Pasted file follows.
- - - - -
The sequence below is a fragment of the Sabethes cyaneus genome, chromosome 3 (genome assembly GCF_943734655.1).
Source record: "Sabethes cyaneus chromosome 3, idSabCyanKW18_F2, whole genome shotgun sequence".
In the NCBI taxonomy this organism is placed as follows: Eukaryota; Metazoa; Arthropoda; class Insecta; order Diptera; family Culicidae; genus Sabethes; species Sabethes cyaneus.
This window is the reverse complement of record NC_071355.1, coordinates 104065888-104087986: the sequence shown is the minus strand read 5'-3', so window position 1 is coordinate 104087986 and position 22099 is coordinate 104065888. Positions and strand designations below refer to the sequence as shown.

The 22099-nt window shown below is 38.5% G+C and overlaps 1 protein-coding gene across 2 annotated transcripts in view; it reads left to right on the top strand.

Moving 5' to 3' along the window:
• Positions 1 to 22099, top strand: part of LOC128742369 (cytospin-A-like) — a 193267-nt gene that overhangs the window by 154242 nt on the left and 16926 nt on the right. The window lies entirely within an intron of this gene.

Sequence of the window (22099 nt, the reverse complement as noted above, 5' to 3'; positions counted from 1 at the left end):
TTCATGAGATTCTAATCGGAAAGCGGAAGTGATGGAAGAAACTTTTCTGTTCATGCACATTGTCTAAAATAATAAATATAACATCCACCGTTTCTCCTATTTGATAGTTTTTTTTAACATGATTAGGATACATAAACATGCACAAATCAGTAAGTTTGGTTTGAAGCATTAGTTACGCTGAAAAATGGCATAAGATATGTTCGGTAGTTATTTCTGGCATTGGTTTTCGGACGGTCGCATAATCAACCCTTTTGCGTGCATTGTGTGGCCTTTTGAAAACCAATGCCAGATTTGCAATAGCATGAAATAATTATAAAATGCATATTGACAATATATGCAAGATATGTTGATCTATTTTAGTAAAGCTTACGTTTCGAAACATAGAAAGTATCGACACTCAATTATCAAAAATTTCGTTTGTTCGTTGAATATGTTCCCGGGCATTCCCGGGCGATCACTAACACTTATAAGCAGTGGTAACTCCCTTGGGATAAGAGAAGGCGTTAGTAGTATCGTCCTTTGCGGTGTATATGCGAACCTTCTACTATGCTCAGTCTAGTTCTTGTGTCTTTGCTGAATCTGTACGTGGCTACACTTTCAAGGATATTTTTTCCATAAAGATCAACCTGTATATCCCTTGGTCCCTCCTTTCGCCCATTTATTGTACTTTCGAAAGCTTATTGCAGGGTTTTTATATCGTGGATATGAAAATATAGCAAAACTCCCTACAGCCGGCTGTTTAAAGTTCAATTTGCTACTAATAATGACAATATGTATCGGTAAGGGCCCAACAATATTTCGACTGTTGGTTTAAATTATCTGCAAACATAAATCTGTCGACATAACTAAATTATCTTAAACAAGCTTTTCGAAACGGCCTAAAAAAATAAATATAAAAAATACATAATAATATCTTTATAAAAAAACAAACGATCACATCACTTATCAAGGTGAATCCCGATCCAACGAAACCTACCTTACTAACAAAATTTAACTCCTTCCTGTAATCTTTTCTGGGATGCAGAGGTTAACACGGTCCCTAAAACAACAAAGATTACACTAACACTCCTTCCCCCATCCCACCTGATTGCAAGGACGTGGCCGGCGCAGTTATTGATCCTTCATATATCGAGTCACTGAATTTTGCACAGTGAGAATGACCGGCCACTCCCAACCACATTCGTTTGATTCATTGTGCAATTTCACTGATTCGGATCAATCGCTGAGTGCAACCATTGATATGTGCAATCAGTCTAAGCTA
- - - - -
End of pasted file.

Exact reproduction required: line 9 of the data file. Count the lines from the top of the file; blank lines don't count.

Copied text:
TTCATGAGATTCTAATCGGAAAGCGGAAGTGATGGAAGAAACTTTTCTGTTCATGCACATTGTCTAAAATAATAAATATAACATCCACCGTTTCTCCTATTTGATAGTTTTTTTTAACATGATTAGGATACATAAACATGCACAAATCAGTAAGTTTGGTTTGAAGCATTAGTTACGCTGAAAAATGGCATAAGATATGTTCGGTAGTTATTTCTGGCATTGGTTTTCGGACGGTCGCATAATCAACCCTTTTGCGTGCATTGTGTGGCCTTTTGAAAACCAATGCCAGATTTGCAATAGCATGAAATAATTATAAAATGCATATTGACAATATATGCAAGATATGTTGATCTATTTTAGTAAAGCTTACGTTTCGAAACATAGAAAGTATCGACACTCAATTATCAAAAATTTCGTTTGTTCGTTGAATATGTTCCCGGGCATTCCCGGGCGATCACTAACACTTATAAGCAGTGGTAACTCCCTTGGGATAAGAGAAGGCGTTAGTAGTATCGTCCTTTGCGGTGTATATGCGAACCTTCTACTATGCTCAGTCTAGTTCTTGTGTCTTTGCTGAATCTGTACGTGGCTACACTTTCAAGGATATTTTTTCCATAAAGATCAACCTGTATATCCCTTGGTCCCTCCTTTCGCCCATTTATTGTACTTTCGAAAGCTTATTGCAGGGTTTTTATATCGTGGATATGAAAATATAGCAAAACTCCCTACAGCCGGCTGTTTAAAGTTCAATTTGCTACTAATAATGACAATATGTATCGGTAAGGGCCCAACAATATTTCGACTGTTGGTTTAAATTATCTGCAAACATAAATCTGTCGACATAACTAAATTATCTTAAACAAGCTTTTCGAAACGGCCTAAAAAAATAAATATAAAAAATACATAATAATATCTTTATAAAAAAACAAACGATCACATCACTTATCAAGGTGAATCCCGATCCAACGAAACCTACCTTACTAACAAAATTTAACTCCTTCCTGTAATCTTTTCTGGGATGCAGAGGTTAACACGGTCCCTAAAACAACAAAGATTACACTAACACTCCTTCCCCCATCCCACCTGATTGCAAGGACGTGGCCGGCGCAGTTATTGATCCTTCATATATCGAGTCACTGAATTTTGCACAGTGAGAATGACCGGCCACTCCCAACCACATTCGTTTGATTCATTGTGCAATTTCACTGATTCGGATCAATCGCTGAGTGCAACCATTGATATGTGCAATCAGTCTAAGCTA